Seattle has a wonderful public transportation system. I’m not being sarcastic, either, it’s really a very fine public transportation system, as public transportation systems go. The buses are pretty clean, they’re mostly electric, they’re usually on time. They’re so good that I don’t even bother to use my car to drive to work – I just take the bus. Seattle Public Transportation makes me feel like I’m helping the environment or something.

Quite possibly the only problem with the buses is that, in the downtown area, they are absolutely free. “But Steve,” you say, “that’s a good thing.” Alas, it is not so. For one thing, I live outside the downtown area, so I don’t get the advantage of the free-ness. For another, lots of very peculiar people do live in the downtown area.

I’m sure you know the type – public transit philosophers. This particular group is noted for their constant state of inebriation, and their knowledge of everything there is to know about everything. They’ll tell you everything they think you need to hear, whether you want to hear it or not.

On one morning, in particular, I boarded the bus and took up residence in an empty seat. Since I can never remember to bring a book or other method of passing the time, my bus-riding activity is usually limited to looking out the window at the street.

At the first stop in the ride free area, however, a public transit philosopher boarded and sat down next to me, passing up four empty seats to do so.

“Hey there,” he said. Wow, that’s alcohol. “Spare some change?” I pat my pockets as if I were making some half-hearted attempt to look for change, and shake my head.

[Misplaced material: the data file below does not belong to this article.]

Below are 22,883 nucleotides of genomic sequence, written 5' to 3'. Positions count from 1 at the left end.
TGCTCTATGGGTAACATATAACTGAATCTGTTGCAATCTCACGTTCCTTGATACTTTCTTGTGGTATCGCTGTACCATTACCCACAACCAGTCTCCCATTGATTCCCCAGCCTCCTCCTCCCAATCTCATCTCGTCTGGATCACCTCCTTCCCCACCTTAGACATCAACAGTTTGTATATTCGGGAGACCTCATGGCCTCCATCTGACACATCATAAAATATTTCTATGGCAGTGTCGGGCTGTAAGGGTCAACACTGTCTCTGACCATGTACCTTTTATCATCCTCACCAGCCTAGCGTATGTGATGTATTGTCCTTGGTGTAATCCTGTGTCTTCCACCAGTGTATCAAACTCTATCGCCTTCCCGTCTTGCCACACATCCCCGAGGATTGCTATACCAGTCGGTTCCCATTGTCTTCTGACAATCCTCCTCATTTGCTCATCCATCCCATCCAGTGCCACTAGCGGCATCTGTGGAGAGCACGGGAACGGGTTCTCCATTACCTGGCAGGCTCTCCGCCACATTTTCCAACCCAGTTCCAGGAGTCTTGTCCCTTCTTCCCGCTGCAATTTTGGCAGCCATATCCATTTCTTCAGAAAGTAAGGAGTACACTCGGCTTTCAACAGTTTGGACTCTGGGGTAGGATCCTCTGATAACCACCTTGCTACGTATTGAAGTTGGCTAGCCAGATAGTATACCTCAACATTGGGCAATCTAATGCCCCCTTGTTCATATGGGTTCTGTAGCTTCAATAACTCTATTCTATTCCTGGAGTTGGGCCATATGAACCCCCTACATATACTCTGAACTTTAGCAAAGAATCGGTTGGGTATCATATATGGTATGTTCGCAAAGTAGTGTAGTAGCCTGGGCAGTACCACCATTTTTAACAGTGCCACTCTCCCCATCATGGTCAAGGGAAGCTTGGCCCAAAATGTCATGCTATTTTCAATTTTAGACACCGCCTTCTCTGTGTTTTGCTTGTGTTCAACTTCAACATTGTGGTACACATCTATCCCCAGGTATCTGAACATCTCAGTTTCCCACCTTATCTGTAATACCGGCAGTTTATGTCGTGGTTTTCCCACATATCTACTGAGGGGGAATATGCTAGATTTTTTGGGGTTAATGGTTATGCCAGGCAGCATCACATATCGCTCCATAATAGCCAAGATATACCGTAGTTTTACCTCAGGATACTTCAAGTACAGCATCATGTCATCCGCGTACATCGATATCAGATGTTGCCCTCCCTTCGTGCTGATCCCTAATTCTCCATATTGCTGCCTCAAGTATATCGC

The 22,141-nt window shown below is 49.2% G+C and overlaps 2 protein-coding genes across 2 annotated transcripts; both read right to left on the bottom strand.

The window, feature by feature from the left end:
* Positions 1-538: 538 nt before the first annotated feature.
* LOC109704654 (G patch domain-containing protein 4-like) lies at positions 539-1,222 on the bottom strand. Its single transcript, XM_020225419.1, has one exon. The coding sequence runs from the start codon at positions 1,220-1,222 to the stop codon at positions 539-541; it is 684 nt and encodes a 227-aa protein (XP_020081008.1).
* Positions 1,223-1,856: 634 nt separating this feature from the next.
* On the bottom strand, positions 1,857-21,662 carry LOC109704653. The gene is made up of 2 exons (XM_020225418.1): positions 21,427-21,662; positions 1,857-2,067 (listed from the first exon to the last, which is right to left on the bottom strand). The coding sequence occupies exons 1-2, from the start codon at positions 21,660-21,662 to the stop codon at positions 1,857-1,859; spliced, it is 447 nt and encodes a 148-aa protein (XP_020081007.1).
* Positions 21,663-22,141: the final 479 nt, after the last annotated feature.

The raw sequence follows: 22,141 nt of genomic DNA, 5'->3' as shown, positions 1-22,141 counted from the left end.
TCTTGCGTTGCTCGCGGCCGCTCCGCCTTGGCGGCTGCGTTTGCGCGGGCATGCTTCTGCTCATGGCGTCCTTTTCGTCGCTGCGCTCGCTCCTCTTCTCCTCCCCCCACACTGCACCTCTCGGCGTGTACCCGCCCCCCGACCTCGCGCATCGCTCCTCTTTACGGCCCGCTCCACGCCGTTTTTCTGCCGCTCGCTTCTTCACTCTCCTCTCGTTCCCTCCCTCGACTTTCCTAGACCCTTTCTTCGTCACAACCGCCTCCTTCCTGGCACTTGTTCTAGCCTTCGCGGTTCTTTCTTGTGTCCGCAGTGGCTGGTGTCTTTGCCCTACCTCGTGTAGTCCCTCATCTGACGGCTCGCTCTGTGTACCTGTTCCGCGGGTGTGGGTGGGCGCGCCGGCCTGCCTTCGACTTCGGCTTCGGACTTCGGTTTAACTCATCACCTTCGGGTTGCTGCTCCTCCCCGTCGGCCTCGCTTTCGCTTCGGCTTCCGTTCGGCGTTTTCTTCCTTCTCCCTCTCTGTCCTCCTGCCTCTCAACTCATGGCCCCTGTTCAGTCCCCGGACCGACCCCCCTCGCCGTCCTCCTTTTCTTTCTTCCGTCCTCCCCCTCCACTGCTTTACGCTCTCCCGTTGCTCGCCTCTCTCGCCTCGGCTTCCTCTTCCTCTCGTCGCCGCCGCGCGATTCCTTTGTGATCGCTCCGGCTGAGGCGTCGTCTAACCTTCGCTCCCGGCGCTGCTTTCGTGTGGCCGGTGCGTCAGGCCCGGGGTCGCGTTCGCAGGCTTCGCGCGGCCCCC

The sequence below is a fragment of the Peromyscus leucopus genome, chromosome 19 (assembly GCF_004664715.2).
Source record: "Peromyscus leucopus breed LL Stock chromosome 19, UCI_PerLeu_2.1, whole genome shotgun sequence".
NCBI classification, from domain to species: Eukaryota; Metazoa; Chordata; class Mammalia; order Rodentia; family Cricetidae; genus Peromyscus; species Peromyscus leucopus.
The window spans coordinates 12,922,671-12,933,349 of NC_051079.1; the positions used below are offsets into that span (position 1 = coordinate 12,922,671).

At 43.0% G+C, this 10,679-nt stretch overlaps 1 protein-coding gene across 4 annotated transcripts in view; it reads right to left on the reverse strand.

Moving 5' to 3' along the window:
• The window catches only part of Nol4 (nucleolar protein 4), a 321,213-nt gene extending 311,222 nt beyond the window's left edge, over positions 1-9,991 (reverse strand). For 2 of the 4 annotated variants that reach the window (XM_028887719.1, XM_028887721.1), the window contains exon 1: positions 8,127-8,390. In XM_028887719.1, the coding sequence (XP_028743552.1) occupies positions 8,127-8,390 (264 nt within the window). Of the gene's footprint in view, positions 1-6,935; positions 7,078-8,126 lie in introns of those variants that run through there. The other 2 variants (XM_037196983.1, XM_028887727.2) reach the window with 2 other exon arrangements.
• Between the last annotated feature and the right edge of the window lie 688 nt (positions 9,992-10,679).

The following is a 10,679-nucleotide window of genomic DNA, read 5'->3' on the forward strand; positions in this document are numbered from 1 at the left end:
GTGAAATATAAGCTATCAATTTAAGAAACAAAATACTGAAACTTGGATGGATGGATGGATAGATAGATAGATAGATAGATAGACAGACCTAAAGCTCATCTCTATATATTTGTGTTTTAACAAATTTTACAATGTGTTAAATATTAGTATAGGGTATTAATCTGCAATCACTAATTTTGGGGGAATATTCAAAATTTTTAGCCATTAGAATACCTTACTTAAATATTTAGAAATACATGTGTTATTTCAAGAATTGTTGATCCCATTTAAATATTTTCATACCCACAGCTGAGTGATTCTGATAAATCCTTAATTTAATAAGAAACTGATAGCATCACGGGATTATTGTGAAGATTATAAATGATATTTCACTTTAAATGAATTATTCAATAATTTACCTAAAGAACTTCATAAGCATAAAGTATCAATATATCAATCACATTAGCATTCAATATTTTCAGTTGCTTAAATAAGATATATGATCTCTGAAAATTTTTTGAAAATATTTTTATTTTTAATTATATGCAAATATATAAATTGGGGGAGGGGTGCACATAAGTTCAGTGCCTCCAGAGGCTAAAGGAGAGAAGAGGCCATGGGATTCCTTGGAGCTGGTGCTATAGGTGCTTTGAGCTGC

“That’s okay,” he says. “What’s your name?”

“Brian,” I tell him. I don’t quite know why. I hope this won’t keep me out of my sleep.

“Brian, do you have a girlfriend?”

“Uh, no.”

“Amen to that,” he says. “Damn girls are more trouble than they’re worth. Always making us guys look bad. I’ve got a girl.”

“Yeah?” I ask, wondering if it’s even necessary for me to pretend to be interested in the conversation.

“Yeah. Whenever she gets out of line, I just whip out my boom bam bam and she shuts right up.”

Oh, hell, I think. Please tell me this guy isn’t going to tell me about how he threatens his girlfriend with a gun.

“She’s pretty nice though. Doesn’t like beer. Do you like beer?”

“Uh, yeah.”

“Yeah, me too.” No shit, really? “Never get drunk though. You ever been drunk?”

“Yeah, a few times.”

“You shouldn’t. It takes away your edge.” He slurs the word ‘edge’ so badly I didn’t understand it at first. “Men shouldn’t get drunk. They lose their boom bam bam.”

“Oh,” I say. ‘Boom bam bam’ doesn’t mean ‘gun’.

“Look at me!” He’s practically screaming now. “I’m not drunk, I’ve still got my boom bam bam!”

Thankfully, this was my stop. We both stood up, he swaggered down the aisle and fell into another seat with another hapless passenger.

As the doors closed behind me, I heard his voice drifting out: “What’s your name? Jack, you have a girlfriend?” Oh. so different from my Boston Greyhound trip this way!